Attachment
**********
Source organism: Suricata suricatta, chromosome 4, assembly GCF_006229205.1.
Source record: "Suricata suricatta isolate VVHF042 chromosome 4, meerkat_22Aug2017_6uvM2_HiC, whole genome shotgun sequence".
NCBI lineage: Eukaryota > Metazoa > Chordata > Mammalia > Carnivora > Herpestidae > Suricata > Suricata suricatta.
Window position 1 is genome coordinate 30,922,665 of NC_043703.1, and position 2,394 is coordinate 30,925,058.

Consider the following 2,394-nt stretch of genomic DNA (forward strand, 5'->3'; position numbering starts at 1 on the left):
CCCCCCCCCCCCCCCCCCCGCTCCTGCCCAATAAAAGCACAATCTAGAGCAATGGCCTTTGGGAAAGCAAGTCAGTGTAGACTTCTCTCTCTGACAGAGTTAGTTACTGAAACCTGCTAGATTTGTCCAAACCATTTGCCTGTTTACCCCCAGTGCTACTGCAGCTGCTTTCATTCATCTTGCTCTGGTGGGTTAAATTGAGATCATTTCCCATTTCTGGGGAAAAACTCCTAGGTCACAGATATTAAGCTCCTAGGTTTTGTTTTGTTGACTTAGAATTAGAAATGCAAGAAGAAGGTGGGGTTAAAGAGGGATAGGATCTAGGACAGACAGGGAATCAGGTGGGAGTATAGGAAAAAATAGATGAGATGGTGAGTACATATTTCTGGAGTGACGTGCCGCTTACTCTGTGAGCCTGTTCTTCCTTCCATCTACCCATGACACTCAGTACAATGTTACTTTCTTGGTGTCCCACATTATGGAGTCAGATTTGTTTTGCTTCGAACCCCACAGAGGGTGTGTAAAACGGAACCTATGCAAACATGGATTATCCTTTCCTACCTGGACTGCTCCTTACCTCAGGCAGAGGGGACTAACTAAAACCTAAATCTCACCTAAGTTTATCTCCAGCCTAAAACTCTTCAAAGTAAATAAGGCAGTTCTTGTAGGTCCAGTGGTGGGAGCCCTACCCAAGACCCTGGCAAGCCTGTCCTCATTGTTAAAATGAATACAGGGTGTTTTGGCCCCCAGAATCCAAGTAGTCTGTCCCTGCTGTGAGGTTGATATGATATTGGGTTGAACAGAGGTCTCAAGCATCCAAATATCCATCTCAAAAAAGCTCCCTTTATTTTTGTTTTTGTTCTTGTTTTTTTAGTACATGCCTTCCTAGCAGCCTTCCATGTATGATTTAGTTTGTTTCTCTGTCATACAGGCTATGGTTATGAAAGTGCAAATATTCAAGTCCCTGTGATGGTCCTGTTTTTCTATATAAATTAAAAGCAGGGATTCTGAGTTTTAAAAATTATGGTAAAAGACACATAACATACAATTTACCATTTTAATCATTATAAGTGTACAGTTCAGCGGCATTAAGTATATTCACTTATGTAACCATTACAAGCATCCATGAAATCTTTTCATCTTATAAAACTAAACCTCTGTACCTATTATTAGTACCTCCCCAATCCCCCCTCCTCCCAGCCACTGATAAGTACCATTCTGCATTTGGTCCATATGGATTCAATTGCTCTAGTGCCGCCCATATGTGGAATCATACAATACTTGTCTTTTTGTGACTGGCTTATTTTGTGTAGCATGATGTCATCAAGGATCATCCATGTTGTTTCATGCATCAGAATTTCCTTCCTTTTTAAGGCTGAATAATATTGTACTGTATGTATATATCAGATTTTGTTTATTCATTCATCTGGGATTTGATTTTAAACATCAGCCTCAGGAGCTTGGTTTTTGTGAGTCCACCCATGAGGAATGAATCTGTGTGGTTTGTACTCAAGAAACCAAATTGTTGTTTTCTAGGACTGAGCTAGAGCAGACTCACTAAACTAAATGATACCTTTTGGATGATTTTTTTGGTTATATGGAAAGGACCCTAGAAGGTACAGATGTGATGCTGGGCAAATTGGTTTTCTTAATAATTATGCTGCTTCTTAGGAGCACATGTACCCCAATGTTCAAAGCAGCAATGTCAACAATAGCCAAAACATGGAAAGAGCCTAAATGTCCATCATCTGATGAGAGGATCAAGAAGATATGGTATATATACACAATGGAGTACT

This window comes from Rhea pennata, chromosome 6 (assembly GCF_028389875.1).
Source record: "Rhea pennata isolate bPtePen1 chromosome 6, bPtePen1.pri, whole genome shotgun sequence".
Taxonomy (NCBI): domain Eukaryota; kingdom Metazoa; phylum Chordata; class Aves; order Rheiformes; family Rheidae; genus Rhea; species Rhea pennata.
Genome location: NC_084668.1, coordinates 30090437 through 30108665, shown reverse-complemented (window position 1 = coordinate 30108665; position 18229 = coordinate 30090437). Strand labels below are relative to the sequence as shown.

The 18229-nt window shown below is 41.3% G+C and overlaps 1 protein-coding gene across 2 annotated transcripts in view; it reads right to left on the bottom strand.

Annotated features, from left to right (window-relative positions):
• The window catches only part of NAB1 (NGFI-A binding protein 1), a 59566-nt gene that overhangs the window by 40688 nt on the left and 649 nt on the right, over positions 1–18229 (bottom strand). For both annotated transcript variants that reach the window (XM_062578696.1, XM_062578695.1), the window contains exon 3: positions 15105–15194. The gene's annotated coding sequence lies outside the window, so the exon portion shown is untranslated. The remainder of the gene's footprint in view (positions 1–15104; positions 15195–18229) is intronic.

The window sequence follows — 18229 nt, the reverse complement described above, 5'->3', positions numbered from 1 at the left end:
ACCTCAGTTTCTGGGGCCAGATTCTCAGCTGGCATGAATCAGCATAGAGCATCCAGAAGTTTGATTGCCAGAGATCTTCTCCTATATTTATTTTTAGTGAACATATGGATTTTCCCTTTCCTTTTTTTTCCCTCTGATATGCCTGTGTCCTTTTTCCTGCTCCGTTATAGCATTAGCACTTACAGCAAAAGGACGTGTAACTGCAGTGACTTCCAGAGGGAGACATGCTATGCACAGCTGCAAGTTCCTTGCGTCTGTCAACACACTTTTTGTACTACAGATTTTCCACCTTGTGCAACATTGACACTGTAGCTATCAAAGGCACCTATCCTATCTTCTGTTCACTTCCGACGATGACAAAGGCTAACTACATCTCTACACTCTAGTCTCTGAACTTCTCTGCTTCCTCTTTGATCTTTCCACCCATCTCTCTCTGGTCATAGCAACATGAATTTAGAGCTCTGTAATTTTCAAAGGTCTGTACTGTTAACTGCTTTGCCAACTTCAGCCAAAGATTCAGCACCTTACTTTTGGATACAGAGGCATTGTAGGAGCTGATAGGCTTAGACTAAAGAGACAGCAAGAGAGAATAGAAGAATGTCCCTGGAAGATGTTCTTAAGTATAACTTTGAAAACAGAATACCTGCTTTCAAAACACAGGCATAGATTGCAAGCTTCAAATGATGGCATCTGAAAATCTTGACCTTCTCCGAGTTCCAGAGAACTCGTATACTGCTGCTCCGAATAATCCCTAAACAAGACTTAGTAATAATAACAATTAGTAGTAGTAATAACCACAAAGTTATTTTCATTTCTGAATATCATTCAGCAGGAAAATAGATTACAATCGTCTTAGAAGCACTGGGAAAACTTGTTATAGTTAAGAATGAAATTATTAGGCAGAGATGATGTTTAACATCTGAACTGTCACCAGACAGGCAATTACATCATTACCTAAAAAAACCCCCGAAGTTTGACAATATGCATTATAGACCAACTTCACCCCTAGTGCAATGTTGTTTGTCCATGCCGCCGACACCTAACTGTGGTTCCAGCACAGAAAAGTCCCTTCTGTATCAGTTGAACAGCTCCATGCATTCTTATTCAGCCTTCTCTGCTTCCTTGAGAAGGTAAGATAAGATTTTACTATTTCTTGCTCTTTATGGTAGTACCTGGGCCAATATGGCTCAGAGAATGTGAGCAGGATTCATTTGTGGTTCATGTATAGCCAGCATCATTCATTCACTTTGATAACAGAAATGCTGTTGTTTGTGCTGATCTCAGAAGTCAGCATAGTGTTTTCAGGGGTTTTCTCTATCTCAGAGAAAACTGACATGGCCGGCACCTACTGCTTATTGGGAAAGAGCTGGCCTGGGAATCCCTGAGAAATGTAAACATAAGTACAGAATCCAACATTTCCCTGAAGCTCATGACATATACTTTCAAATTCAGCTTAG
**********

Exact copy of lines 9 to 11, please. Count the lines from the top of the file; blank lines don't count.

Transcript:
Taxonomy (NCBI): domain Eukaryota; kingdom Metazoa; phylum Chordata; class Aves; order Rheiformes; family Rheidae; genus Rhea; species Rhea pennata.
Genome location: NC_084668.1, coordinates 30090437 through 30108665, shown reverse-complemented (window position 1 = coordinate 30108665; position 18229 = coordinate 30090437). Strand labels below are relative to the sequence as shown.

The 18229-nt window shown below is 41.3% G+C and overlaps 1 protein-coding gene across 2 annotated transcripts in view; it reads right to left on the bottom strand.